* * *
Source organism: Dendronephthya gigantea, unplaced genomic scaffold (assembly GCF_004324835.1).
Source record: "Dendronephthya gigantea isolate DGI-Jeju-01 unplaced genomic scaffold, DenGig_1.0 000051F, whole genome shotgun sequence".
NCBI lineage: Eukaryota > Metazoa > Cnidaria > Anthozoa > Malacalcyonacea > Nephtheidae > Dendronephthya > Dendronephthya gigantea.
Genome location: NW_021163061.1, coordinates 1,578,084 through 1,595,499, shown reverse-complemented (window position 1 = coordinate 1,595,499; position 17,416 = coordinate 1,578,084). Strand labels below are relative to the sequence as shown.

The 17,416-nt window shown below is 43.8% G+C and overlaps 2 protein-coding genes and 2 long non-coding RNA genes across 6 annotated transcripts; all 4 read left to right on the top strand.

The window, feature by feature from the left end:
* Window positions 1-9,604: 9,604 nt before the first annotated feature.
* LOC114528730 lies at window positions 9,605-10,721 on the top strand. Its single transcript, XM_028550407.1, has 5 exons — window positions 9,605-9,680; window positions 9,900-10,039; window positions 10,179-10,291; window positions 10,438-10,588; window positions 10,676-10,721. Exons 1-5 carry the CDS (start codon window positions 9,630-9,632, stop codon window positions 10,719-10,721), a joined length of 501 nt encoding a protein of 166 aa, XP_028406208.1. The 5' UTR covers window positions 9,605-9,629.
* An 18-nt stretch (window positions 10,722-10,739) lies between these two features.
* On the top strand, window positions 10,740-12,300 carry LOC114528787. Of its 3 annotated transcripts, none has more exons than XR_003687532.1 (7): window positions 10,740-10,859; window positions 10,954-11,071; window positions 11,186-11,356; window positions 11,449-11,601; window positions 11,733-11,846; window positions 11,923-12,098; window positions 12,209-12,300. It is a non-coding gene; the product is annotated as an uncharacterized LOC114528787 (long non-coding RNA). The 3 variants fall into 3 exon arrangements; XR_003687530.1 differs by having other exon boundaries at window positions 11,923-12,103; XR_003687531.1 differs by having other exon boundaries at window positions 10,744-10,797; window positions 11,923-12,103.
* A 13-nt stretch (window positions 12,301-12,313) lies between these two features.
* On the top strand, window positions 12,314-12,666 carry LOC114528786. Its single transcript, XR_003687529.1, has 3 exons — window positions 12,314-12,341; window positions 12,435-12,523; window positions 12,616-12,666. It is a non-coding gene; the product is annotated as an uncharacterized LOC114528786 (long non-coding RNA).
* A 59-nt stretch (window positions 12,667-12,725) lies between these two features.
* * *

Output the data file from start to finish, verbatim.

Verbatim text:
Source organism: Dendronephthya gigantea, unplaced genomic scaffold (assembly GCF_004324835.1).
Source record: "Dendronephthya gigantea isolate DGI-Jeju-01 unplaced genomic scaffold, DenGig_1.0 000051F, whole genome shotgun sequence".
NCBI lineage: Eukaryota > Metazoa > Cnidaria > Anthozoa > Malacalcyonacea > Nephtheidae > Dendronephthya > Dendronephthya gigantea.
Genome location: NW_021163061.1, coordinates 1,578,084 through 1,595,499, shown reverse-complemented (window position 1 = coordinate 1,595,499; position 17,416 = coordinate 1,578,084). Strand labels below are relative to the sequence as shown.

The 17,416-nt window shown below is 43.8% G+C and overlaps 2 protein-coding genes and 2 long non-coding RNA genes across 6 annotated transcripts; all 4 read left to right on the top strand.

The window, feature by feature from the left end:
* Window positions 1-9,604: 9,604 nt before the first annotated feature.
* LOC114528730 lies at window positions 9,605-10,721 on the top strand. Its single transcript, XM_028550407.1, has 5 exons — window positions 9,605-9,680; window positions 9,900-10,039; window positions 10,179-10,291; window positions 10,438-10,588; window positions 10,676-10,721. Exons 1-5 carry the CDS (start codon window positions 9,630-9,632, stop codon window positions 10,719-10,721), a joined length of 501 nt encoding a protein of 166 aa, XP_028406208.1. The 5' UTR covers window positions 9,605-9,629.
* An 18-nt stretch (window positions 10,722-10,739) lies between these two features.
* On the top strand, window positions 10,740-12,300 carry LOC114528787. Of its 3 annotated transcripts, none has more exons than XR_003687532.1 (7): window positions 10,740-10,859; window positions 10,954-11,071; window positions 11,186-11,356; window positions 11,449-11,601; window positions 11,733-11,846; window positions 11,923-12,098; window positions 12,209-12,300. It is a non-coding gene; the product is annotated as an uncharacterized LOC114528787 (long non-coding RNA). The 3 variants fall into 3 exon arrangements; XR_003687530.1 differs by having other exon boundaries at window positions 11,923-12,103; XR_003687531.1 differs by having other exon boundaries at window positions 10,744-10,797; window positions 11,923-12,103.
* A 13-nt stretch (window positions 12,301-12,313) lies between these two features.
* On the top strand, window positions 12,314-12,666 carry LOC114528786. Its single transcript, XR_003687529.1, has 3 exons — window positions 12,314-12,341; window positions 12,435-12,523; window positions 12,616-12,666. It is a non-coding gene; the product is annotated as an uncharacterized LOC114528786 (long non-coding RNA).
* A 59-nt stretch (window positions 12,667-12,725) lies between these two features.